Stress tests on Google's live services result in your application exceeding the allowed quota and being blocked by Google. Google Maps Platform can handle very high volumes. In 2012, “In the footsteps of Santa Claus” processed 1,600,000 requests per second. Therefore, it is not necessary to perform a stress test on Google services. Rather, a load test of your application is intended to ensure that your application can handle high request volumes without exceeding your quotas for the Maps APIs. For example, if your quota for the Geocoding API is 20 queries per second, a stress test should ensure that your application can process 600 queries per second without sending more than 20 queries per second to the Geocoding API.

To ensure this, the stress test should be carried out on a pseudo-API (Fake-API) - a service that without The inclusion of Google Maps Platform can accommodate a large number of inquiries and answer them with valid answers. This allows you to stress test your application without running the risk of being blocked by Google Maps Platform.

Take a look at this example of a pseudo API implemented as a small Google App Engine application. You can upload this example to your own App Engine application after registering at Then have your application send requests to that address instead of

The standard (free) quotas for the App Engine should generally be sufficient to load test your application well beyond your quotas for the web services of the Maps APIs. Your application needs to set the correct header to enable response compression. This is important to ensure efficient bandwidth usage, which is a critical requirement for an App Engine application that processes a high volume of plain text (JSON / XML) responses. If you need a higher quota for your App Engine application, you can also turn on billing, although that should rarely be required.

Migrate the application from a standard to a premium license

Include client ID or API key in API requests

Reason: One of the most important steps for your application is to include your Client ID () or API key in your API requests, which looks something like this:. The client ID or API key identifies your requests as requests to the Google Maps Platform premium option.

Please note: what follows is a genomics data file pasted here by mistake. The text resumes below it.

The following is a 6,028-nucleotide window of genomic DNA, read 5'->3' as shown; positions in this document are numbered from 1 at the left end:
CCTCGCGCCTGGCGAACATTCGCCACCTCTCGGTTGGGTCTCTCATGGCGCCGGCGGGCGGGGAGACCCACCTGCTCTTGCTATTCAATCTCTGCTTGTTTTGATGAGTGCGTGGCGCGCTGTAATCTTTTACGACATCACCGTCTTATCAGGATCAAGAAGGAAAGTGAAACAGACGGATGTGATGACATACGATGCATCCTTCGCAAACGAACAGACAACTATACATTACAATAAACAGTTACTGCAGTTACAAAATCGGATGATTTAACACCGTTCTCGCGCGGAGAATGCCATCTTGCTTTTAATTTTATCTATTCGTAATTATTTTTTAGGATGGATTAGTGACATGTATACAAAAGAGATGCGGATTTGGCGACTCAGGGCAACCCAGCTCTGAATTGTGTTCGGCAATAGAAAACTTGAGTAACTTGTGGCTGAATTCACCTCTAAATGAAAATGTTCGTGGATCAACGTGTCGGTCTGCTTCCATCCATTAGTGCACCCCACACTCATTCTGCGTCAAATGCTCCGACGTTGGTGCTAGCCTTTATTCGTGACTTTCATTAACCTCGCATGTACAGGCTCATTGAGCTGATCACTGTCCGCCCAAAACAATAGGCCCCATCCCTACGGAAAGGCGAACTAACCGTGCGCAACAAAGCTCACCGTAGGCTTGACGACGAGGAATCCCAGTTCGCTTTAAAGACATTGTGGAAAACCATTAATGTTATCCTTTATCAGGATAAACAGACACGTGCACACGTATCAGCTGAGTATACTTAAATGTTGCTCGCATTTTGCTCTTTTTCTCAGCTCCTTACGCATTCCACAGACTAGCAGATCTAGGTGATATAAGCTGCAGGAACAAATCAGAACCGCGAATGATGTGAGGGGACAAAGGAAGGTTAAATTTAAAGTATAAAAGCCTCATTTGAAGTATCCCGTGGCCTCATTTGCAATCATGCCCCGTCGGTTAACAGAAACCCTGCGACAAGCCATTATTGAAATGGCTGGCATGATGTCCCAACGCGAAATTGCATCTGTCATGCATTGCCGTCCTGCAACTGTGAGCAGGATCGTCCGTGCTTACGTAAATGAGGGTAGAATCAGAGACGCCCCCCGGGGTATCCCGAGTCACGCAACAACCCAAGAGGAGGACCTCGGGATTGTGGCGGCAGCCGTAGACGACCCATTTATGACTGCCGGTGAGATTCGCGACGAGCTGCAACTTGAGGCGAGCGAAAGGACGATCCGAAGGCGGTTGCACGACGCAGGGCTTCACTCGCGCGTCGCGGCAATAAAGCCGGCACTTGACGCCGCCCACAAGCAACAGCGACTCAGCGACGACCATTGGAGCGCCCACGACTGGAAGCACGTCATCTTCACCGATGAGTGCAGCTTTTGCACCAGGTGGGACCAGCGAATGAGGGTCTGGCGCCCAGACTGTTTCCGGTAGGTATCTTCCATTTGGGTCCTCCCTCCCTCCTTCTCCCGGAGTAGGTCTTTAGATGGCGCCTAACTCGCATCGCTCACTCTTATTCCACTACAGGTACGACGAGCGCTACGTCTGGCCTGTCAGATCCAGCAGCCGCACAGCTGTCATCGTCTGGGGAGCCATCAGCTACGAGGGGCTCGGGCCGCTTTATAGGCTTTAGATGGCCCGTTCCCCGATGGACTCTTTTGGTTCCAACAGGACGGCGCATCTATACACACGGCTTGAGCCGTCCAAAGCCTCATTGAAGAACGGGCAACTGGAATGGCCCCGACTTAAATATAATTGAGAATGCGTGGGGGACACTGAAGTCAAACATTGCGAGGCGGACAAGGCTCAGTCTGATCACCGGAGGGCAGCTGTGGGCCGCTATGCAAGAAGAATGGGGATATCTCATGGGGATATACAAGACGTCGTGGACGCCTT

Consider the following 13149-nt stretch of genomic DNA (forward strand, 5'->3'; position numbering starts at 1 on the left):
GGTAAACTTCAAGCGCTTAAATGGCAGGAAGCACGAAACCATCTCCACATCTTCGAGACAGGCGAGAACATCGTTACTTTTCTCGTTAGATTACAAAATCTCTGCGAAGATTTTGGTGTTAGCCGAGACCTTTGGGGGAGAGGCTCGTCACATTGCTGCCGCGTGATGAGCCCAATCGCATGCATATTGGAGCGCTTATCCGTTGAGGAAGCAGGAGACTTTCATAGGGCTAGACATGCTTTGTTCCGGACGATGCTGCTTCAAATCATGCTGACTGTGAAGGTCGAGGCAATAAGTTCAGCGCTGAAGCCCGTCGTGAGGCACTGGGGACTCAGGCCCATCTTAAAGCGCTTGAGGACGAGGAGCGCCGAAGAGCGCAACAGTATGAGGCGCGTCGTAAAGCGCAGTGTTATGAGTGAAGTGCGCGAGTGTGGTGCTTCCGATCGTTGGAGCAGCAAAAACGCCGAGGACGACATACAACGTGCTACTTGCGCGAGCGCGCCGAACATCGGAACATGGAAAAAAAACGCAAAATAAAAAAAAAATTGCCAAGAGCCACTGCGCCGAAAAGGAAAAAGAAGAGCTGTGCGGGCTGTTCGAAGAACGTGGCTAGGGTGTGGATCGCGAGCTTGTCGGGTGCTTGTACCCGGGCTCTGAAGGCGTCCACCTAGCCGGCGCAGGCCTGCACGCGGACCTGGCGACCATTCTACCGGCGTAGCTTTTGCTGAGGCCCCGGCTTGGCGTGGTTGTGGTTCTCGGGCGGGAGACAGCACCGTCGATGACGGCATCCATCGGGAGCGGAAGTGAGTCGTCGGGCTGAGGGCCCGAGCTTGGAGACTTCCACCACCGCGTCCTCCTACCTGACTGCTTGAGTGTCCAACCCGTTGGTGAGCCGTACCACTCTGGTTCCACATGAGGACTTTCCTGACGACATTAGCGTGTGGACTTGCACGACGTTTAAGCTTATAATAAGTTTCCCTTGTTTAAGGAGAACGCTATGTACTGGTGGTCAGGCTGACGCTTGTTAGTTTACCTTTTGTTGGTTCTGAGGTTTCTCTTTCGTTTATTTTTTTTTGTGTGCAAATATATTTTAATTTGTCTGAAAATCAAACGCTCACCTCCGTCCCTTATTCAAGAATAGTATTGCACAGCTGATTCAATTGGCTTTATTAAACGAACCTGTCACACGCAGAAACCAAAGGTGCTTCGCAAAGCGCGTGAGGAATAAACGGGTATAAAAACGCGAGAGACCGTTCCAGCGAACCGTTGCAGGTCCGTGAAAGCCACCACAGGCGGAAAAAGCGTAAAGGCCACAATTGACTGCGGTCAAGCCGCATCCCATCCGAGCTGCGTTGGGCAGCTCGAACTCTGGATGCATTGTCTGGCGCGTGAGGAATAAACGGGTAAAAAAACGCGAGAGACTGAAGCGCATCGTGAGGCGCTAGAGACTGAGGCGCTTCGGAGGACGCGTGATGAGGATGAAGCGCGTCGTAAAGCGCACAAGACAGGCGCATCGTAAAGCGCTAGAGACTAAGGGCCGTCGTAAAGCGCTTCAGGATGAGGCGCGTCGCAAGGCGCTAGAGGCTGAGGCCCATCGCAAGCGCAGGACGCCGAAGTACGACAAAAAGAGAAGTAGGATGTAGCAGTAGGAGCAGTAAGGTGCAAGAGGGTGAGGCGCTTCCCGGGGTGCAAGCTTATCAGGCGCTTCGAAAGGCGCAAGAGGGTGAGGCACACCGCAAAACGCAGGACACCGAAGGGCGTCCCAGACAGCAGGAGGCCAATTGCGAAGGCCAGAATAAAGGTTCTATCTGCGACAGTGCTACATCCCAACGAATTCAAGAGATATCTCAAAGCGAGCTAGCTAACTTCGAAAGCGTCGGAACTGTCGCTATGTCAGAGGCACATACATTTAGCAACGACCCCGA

You have to include your client ID or your API key in your applications in order to be able to use all functions of the premium option. You will also need to provide your client ID or API key in order to be able to use our technical support and to ensure that your application is covered by our SLA.

For most APIs, you can choose to use a client ID or an API key. You can find your client ID in the welcome letter sent to the main contact (s) in your company. You can generate your own API keys with the Google Cloud Platform Console.

You can find detailed information in the instructions for authentication and authorization.

Include API key or client ID (not both) in API requests

importance: In order to load the Maps JavaScript API correctly or to send a request to other Google Maps APIs, you have to either the client id or insert the API key, but not both. If you want to use a client ID, you have to remove all parameters. If your request includes both a client ID and a key, unexpected functionality or errors may occur in the application.

For detailed information on the correct format of requests per API under the premium option, see the Authentication and Authorization Guide.

When using a client ID: Authorize domains for use with the Maps JavaScript API

importance: To prevent unauthorized websites from using your client ID, you have to authorize the domains of all websites that use your client ID for the Google Maps JavaScript API from our support team. If you use an API key instead of the client ID, no URL registration is required. If there is a mismatch between the authorized URLs and the website trying to use your Client ID, your website will not be able to use the API with your Client ID. You can authorize domains at any time. Therefore, before starting, make sure that you have authorized the domains for all of your websites.

You can check the list of authorized domains on the Google Cloud Support Portal by clicking the link in the navigation menu on the left Maps: Manage Client ID Click on (Maps: Manage Client ID).

If you experience problems with authorization, we recommend reading the Authorization Troubleshooting Guide before filing a support case.

When using a client ID: Sign web service requests with a signature generated with your private cryptographic key

importance: Your private cryptographic key is used to create digital signatures to generate